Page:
COOPER: Well, we know from the call that Zimmerman made to 911 that he was told not to follow Martin. Listen.


911 OPERATOR: Are you following him?


911 OPERATOR: OK. We don't need to you do that.



COOPER: Well, also just released, a Sanford police report called a capias, which is a request for charges to be filed. That report is dated March 13 and says in part -- quote -- "The encounter between the George Zimmerman and Trayvon Martin was ultimately avoidable by Zimmerman if Zimmerman had remained in his vehicle and awaited the arrival of law enforcement or, conversely, if he identified himself to Martin as a concerned citizen and initiated dialogue in an effort to dispel each party's concern. There's no indication that Trayvon Martin was involved in any criminal activity at the time of the encounter."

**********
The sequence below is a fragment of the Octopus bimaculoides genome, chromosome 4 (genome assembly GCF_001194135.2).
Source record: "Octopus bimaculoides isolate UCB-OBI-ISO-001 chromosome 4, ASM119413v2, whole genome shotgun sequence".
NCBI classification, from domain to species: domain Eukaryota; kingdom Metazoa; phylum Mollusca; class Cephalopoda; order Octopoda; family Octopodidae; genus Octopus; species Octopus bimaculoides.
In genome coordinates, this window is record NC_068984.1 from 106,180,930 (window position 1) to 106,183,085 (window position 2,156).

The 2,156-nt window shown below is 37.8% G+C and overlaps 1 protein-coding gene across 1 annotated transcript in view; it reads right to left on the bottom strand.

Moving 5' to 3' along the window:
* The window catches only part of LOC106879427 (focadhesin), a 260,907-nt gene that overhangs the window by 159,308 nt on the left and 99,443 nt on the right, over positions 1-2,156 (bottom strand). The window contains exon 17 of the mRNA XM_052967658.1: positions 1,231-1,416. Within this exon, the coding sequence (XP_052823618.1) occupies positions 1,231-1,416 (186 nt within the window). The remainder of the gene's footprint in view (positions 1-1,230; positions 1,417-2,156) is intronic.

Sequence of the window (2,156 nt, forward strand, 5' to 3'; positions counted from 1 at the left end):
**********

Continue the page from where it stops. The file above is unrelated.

Now, as we said, the newly released documents, photos, medical reports, and video, it can be seen in a number of ways. Many pieces of the evidence seem to contradict each other, at least to be open to interpretation.

Randi Kaye has more.


RANDI KAYE, CNN CORRESPONDENT (voice-over): The first bit of ambiguous evidence, these pictures.

George Zimmerman, who says he killed Trayvon Martin in self- defense, told investigators Trayvon attacked him and slammed his head into the concrete. If that's true, are these wounds consistent with a head hitting pavement? Documents released Thursday show Zimmerman had abrasions to his forehead, bleeding and tenderness at his nose, and a small laceration to the back of his head.

And if it was so bad, why didn't Zimmerman go to the hospital? Zimmerman declined to be transported to the hospital, even after he told officers his head hurt and that he felt lightheaded. And there's this. If there was a prolonged struggle, would Zimmerman's DNA be on Trayvon Martin's hands?